In today’s Federal Newscast, two bills to protect federal employees’ health insurance benefits during future government shutdowns advanced to the full House for a vote.
Acknowledging recent decisions may suggest otherwise, the chairman of the Federal Labor Relations Authority said the agency has no “anti-union bias.”
As lawmakers return to Capitol Hill to continue appropriations discussions this coming week, the Trump administration’s proposed OPM-GSA merger will be the elephant in the room.
The company previously indicated an unwillingness to issue the refunds, saying that doing so could amount to an admission of wrongdoing.
At this point, any legislative movement to authorize dismantling OPM is most likely dead in the water. The real question is what Congress and the administration will do next.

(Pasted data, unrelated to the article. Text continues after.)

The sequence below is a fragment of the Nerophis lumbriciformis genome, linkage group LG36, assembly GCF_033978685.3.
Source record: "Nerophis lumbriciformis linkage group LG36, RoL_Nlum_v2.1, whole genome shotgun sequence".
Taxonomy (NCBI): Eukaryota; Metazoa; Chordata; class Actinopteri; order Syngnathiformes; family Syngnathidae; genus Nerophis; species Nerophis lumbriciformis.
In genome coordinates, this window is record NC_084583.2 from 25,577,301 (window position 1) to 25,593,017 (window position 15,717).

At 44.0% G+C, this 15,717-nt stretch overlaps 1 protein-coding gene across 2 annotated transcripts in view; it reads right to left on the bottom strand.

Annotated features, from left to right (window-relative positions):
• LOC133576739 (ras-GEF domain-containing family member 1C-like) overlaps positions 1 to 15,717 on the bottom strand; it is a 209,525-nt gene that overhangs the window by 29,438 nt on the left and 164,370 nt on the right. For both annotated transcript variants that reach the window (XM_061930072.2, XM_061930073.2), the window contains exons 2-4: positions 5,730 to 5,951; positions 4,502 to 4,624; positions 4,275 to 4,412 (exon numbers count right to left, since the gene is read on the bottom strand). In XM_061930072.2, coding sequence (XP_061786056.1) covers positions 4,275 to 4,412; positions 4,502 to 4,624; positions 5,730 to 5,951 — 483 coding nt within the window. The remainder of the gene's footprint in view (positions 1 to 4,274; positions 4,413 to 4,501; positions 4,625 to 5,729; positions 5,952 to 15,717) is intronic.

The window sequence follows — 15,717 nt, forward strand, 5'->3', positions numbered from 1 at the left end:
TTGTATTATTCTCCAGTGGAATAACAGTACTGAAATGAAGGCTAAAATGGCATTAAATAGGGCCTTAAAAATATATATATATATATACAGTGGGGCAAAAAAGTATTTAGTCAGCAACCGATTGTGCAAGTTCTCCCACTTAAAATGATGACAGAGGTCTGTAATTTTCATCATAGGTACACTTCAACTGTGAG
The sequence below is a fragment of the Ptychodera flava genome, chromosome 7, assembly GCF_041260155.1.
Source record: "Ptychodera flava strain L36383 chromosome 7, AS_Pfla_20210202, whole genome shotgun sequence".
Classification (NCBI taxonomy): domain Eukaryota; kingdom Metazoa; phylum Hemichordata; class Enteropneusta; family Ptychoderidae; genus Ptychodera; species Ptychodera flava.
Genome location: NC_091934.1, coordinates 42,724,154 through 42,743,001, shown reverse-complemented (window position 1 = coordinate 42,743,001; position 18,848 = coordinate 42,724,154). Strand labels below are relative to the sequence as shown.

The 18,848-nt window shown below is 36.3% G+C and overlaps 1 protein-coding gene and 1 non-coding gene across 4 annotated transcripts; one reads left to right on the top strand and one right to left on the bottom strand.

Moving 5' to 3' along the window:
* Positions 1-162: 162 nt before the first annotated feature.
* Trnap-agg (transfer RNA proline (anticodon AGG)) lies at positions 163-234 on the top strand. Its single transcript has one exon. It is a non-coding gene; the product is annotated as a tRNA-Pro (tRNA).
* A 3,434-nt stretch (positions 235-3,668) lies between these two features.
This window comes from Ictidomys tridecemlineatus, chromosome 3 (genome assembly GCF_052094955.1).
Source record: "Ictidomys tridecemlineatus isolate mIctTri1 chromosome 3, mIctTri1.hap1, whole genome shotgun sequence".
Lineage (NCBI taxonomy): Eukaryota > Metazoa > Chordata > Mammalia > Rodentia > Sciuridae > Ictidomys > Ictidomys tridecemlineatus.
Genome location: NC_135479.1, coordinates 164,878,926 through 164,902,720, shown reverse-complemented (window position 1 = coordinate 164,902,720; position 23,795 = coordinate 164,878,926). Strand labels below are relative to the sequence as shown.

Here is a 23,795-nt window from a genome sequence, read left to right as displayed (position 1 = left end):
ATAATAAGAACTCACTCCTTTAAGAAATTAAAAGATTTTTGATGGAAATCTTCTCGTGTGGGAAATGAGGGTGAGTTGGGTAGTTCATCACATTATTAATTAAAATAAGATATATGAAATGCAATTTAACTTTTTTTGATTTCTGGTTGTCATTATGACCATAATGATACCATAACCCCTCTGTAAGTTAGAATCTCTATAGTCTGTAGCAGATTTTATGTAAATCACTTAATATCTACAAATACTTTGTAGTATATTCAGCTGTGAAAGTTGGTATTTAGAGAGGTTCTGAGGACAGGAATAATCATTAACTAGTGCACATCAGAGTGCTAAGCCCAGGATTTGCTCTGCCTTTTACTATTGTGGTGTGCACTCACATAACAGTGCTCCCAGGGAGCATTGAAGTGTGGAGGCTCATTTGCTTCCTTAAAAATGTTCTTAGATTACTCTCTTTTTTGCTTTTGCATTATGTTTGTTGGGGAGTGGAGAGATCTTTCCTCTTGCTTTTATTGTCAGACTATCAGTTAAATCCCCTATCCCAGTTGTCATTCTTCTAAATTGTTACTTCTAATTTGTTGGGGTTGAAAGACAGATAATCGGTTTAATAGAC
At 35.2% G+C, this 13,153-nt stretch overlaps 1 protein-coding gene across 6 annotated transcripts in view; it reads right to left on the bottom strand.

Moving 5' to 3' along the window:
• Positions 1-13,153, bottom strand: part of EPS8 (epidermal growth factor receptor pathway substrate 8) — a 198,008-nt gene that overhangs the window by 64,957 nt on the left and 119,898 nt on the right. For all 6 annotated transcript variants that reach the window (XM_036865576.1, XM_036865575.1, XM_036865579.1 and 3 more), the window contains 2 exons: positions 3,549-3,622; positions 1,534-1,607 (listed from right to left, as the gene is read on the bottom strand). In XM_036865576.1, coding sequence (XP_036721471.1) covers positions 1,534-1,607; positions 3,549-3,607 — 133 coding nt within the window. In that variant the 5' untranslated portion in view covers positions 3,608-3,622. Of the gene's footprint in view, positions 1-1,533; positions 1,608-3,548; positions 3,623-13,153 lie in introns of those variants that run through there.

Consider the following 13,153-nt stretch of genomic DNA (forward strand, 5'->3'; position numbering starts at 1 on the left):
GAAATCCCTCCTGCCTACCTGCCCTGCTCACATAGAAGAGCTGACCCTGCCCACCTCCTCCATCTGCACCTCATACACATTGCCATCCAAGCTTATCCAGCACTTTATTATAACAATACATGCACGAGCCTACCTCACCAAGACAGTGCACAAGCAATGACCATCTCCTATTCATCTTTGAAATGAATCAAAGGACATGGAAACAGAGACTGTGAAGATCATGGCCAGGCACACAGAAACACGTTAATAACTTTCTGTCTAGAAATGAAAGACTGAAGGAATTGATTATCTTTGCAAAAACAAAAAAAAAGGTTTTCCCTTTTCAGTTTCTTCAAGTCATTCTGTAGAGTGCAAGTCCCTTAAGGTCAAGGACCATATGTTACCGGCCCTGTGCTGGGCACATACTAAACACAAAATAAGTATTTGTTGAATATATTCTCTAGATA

Margaret Weichert, acting director of the Office of Personnel Management, acknowledged Tuesday the administration may need more time to carry out the proposed merger with the General Services Administration.
The Trump administration will face tough questions Tuesday as the House Oversight and Reform Government Operations Subcommittee reviews the proposed merger of the Office of Personnel with the General Services Administration.
The Pentagon has launched a new data gathering effort to try to detect sole-source vendors who are making excess profits by hiding their cost data from contracting officers.
Federal employees have a new flexibility to earn time off for religious reasons, while Congress considers a partial solution to resolve a shortcoming at the member-less Merit Systems Protection Board.
Federal contractors said the recent government shutdown was marked by confusion, lack of communication and unclear guidance from agencies about their responsibilities.